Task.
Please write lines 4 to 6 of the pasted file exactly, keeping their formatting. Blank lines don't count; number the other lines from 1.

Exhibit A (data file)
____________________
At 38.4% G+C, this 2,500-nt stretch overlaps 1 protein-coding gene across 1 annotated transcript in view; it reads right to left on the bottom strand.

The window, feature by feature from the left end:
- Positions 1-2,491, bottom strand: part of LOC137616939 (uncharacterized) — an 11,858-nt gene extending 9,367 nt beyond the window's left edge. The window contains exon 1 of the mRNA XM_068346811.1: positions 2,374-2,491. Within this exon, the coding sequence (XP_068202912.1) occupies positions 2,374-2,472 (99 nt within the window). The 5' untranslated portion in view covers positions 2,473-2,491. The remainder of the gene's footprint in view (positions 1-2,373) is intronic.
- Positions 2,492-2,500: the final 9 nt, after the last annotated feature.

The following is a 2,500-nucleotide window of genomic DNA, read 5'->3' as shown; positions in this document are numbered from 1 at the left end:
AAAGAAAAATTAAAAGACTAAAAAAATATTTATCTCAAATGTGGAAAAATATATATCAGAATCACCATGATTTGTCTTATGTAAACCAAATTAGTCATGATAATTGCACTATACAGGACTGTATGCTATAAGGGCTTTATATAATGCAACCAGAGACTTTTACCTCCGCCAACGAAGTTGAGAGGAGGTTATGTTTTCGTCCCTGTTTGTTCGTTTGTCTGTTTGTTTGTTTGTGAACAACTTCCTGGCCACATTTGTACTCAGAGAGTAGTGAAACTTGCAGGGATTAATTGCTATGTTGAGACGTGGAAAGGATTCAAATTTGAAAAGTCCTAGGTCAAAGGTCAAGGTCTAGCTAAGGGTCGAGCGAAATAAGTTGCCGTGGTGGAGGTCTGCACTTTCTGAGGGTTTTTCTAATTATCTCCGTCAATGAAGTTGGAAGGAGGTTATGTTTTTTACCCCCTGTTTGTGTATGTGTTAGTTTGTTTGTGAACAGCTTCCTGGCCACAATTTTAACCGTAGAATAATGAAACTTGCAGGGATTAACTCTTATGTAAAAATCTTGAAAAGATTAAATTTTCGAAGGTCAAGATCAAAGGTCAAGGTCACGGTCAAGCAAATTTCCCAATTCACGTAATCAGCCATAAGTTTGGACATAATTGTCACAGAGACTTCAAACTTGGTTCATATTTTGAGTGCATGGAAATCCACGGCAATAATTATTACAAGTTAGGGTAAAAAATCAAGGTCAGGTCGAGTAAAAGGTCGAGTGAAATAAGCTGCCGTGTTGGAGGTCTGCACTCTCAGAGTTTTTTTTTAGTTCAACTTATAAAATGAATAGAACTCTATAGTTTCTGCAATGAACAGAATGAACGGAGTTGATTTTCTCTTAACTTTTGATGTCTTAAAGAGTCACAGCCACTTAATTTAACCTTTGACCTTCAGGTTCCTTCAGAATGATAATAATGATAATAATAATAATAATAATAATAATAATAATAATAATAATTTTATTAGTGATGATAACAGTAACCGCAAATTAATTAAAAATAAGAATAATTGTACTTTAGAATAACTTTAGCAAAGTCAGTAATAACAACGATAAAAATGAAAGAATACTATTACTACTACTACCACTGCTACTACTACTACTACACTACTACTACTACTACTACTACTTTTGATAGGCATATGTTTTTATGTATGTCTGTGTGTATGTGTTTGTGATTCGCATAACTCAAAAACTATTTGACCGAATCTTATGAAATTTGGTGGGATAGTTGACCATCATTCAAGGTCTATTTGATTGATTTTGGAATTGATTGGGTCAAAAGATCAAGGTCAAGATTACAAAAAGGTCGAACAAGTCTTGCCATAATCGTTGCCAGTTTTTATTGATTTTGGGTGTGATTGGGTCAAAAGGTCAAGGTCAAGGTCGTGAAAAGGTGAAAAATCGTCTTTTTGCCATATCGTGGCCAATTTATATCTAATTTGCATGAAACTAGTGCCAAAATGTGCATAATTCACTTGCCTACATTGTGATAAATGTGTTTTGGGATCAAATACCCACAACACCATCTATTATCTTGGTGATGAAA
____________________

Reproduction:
- Positions 2,492-2,500: the final 9 nt, after the last annotated feature.

The following is a 2,500-nucleotide window of genomic DNA, read 5'->3' as shown; positions in this document are numbered from 1 at the left end:
AAAGAAAAATTAAAAGACTAAAAAAATATTTATCTCAAATGTGGAAAAATATATATCAGAATCACCATGATTTGTCTTATGTAAACCAAATTAGTCATGATAATTGCACTATACAGGACTGTATGCTATAAGGGCTTTATATAATGCAACCAGAGACTTTTACCTCCGCCAACGAAGTTGAGAGGAGGTTATGTTTTCGTCCCTGTTTGTTCGTTTGTCTGTTTGTTTGTTTGTGAACAACTTCCTGGCCACATTTGTACTCAGAGAGTAGTGAAACTTGCAGGGATTAATTGCTATGTTGAGACGTGGAAAGGATTCAAATTTGAAAAGTCCTAGGTCAAAGGTCAAGGTCTAGCTAAGGGTCGAGCGAAATAAGTTGCCGTGGTGGAGGTCTGCACTTTCTGAGGGTTTTTCTAATTATCTCCGTCAATGAAGTTGGAAGGAGGTTATGTTTTTTACCCCCTGTTTGTGTATGTGTTAGTTTGTTTGTGAACAGCTTCCTGGCCACAATTTTAACCGTAGAATAATGAAACTTGCAGGGATTAACTCTTATGTAAAAATCTTGAAAAGATTAAATTTTCGAAGGTCAAGATCAAAGGTCAAGGTCACGGTCAAGCAAATTTCCCAATTCACGTAATCAGCCATAAGTTTGGACATAATTGTCACAGAGACTTCAAACTTGGTTCATATTTTGAGTGCATGGAAATCCACGGCAATAATTATTACAAGTTAGGGTAAAAAATCAAGGTCAGGTCGAGTAAAAGGTCGAGTGAAATAAGCTGCCGTGTTGGAGGTCTGCACTCTCAGAGTTTTTTTTTAGTTCAACTTATAAAATGAATAGAACTCTATAGTTTCTGCAATGAACAGAATGAACGGAGTTGATTTTCTCTTAACTTTTGATGTCTTAAAGAGTCACAGCCACTTAATTTAACCTTTGACCTTCAGGTTCCTTCAGAATGATAATAATGATAATAATAATAATAATAATAATAATAATAATAATAATAATTTTATTAGTGATGATAACAGTAACCGCAAATTAATTAAAAATAAGAATAATTGTACTTTAGAATAACTTTAGCAAAGTCAGTAATAACAACGATAAAAATGAAAGAATACTATTACTACTACTACCACTGCTACTACTACTACTACACTACTACTACTACTACTACTACTTTTGATAGGCATATGTTTTTATGTATGTCTGTGTGTATGTGTTTGTGATTCGCATAACTCAAAAACTATTTGACCGAATCTTATGAAATTTGGTGGGATAGTTGACCATCATTCAAGGTCTATTTGATTGATTTTGGAATTGATTGGGTCAAAAGATCAAGGTCAAGATTACAAAAAGGTCGAACAAGTCTTGCCATAATCGTTGCCAGTTTTTATTGATTTTGGGTGTGATTGGGTCAAAAGGTCAAGGTCAAGGTCGTGAAAAGGTGAAAAATCGTCTTTTTGCCATATCGTGGCCAATTTATATCTAATTTGCATGAAACTAGTGCCAAAATGTGCATAATTCACTTGCCTACATTGTGATAAATGTGTTTTGGGATCAAATACCCACAACACCATCTATTATCTTGGTGATGAAA